Gangs of New York
***.6 GM
Starring: Leonardo DiCaprio, Daniel Day-Lewis, Cameron Diaz, John C. Reilly, Henry Thomas, Liam Neeson

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Look at this shit:

I'm tellin' ya - Leo gains 50 pounds in this movie, he becomes Jack Black - same thing during his long-haired bits of Catch Me If You Can. Freakin' WEIRD. I may have to watch "Titanic" again just to see how consistent this is.

Anyway, about the film. I'm not sure if I love or am off-put by the concept of a big three-hour film building to a climactic, if obvious, street war only to suddenly introduce massive historical chaos that dwarfs the storyline we've been following for the entire film and makes it seem utterly insignificant. I'm leaning towards love at the moment.

The story is thus: The war between the natives and the immigrants in Civil War-era New York City is raging in a place called the Five Points. The natives despise the immigrants, thinking that they're imposing on a land they had no part in liberating, and they're led by a mustachioed villain calling himself The Butcher (Day-Lewis). The immigrants simply want America to make good on its word and let them live in peace, and they're led by Priest (Neeson). The film starts off with a huge street fight in which Priest nobly falls to the Butcher's onslaught, which the killer respects. Too bad he killed the guy in front of his son, because he grows up to be Leonardo DiCaprio with a hankerin' for some revenge and a desire to nail Cameron Diaz.

Bill "The Butcher" Poole is not the focus, but he's really what makes the film worthwhile. He's a greasy, dastardly and unpredictably violent criminal that somehow manages to be honorable in a twisted way and reasonably charismatic when he wants to be, despite a silly top hat and that huge mustache and creepy glass eye. DiCaprio's hero with the flickering Irish accent is done well enough to keep things lively, interesting and passionate, a nice and noble foil for the Butcher's villainy.

While it's a stirring saga of gang warfare, history, vengeance and turmoil, the actual plot points pretty much play out as a by-the-numbers son-avenges-father story, until the final battle is about to go down. This is when the riots against 'conscripted service in this man's army' explode all over the city, completely engulfing the tale we've been following for the last two and a half hours and the resulting need for warships to actually open fire directly on the city to quell the unrest renders everything pretty much moot. Instinctively, this causes a bit of bristling. "Where's my predictable yet morally satisfying denoument?" you may find yourself wondering. "Where's the all-important life-and-death struggle between hero and villain I crave to sate my need for seeing justice done and comeuppance delivered?"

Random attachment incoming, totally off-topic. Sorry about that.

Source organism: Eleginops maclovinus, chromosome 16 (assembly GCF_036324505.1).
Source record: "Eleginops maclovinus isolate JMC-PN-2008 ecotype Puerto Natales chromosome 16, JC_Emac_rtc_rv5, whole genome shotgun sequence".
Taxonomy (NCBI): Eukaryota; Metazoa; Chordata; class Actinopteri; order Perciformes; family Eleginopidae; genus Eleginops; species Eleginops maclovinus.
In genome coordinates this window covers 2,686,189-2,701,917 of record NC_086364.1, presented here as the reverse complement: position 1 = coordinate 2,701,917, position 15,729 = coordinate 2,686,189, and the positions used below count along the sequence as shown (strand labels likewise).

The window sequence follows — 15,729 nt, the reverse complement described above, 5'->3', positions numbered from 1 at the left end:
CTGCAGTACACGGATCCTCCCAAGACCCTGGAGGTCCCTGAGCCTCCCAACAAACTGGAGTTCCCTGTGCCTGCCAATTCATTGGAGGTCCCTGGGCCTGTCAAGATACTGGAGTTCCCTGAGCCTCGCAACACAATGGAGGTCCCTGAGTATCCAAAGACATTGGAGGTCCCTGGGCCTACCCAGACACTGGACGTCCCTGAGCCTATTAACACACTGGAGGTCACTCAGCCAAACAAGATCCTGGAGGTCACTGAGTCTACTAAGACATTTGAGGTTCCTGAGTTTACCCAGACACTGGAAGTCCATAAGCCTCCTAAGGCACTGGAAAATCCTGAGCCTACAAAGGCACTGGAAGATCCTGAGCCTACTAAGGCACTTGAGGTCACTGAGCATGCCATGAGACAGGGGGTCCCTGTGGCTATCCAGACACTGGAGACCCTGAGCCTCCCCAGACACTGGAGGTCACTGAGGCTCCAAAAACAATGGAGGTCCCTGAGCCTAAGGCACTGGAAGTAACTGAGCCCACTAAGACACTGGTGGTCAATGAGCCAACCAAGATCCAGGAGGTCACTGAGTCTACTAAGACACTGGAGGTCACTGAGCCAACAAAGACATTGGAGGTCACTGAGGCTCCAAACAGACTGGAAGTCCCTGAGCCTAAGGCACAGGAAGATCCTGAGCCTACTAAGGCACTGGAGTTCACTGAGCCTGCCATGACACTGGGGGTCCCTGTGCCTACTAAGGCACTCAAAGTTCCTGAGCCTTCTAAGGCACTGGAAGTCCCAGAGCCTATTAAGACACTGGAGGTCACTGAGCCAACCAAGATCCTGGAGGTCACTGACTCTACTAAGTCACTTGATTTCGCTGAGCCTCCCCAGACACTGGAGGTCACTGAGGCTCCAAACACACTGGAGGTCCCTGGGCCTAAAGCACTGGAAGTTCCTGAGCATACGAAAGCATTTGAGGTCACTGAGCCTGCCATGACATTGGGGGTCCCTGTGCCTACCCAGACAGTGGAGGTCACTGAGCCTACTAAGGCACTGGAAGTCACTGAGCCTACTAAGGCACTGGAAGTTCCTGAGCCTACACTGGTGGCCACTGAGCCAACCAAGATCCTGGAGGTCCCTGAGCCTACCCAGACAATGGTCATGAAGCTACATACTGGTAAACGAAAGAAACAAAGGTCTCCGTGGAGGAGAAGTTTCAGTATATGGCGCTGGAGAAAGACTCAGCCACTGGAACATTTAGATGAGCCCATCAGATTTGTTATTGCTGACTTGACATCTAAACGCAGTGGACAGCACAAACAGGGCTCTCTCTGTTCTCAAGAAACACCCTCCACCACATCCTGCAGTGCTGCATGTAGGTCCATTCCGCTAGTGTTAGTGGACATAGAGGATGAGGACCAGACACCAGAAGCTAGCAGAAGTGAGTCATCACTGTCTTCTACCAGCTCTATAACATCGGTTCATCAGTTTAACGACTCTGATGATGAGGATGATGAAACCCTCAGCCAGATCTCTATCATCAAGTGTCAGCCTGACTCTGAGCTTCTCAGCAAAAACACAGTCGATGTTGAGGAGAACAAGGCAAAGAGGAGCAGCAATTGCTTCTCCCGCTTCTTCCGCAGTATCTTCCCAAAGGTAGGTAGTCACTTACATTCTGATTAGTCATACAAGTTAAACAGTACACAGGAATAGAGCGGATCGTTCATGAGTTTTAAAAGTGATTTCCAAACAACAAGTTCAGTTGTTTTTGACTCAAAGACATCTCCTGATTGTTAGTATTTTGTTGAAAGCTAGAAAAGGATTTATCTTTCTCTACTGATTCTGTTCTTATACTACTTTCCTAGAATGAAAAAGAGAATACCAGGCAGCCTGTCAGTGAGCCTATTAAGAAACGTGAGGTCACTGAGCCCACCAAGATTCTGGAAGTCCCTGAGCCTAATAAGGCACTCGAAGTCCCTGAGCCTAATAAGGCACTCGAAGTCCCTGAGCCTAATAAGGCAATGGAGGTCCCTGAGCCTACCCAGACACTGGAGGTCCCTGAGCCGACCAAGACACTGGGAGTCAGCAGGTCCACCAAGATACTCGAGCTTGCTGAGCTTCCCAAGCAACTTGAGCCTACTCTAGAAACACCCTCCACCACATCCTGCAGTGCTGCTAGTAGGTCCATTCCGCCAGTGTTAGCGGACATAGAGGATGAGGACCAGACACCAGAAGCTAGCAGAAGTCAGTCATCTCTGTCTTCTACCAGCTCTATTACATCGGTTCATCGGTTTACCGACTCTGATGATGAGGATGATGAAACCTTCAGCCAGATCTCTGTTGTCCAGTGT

The sweeping historical epic swerves at the last moment and brings us a chaotic and hellish groundswell of savage hatred and violence throughout the city, and while it's a little unsettling when you're going by the numbers and suddenly they all turn into random punctuation marks and chicken scratches, it's incredibly satisfying to notice the pattern therein. The brutality and bloodthirstiness thought only reserved for the dregs of society and the criminal element need only the right provocation to surface in everybody that may otherwise fancy themselves law-abiding citizenry. This saga of intrigue and betrayal in one neighborhood in this immigrant shanty town does indeed become insignificant when faced with the massive internal strife tearing the country apart at the seams.

There's no easy answer, there's no sense of righteousness, nor is there a feeling of a mission being accomplished, even when The Butcher is finally taken down. There's just this emptiness, dread and foreboding, a simultaneous awakening into realizing the full scope of the events around them and succumbing to a long sleep of despair, sorrow and grief. There's an aspect to some underworld psyches that tends to believe that they may have made wrong turns, stupid mistakes and irrevocably ruined their lives, but a small comfort can be taken in the thought that not everybody has botched their gifts, and the educated and ostensibly more forthright and less unsavory folks have their shit together and have made good with their lives - and for them, there's not much more unsettling than forceful, devastating evidence that the rest of the world can be just as fucked up as they are. When an entire city is engulfed in the street violence usually reserved only for the career criminals, those criminals might just be at a loss for what to do. That's some of the soul searching that can arise with an ending like this.

Enough spitballing on the nature of crime, though. This is a well-done crime saga with a sudden swerve into historical madness that takes what would have been a cool yet ordinary story up to the level of true cinematic bitchin'ness.

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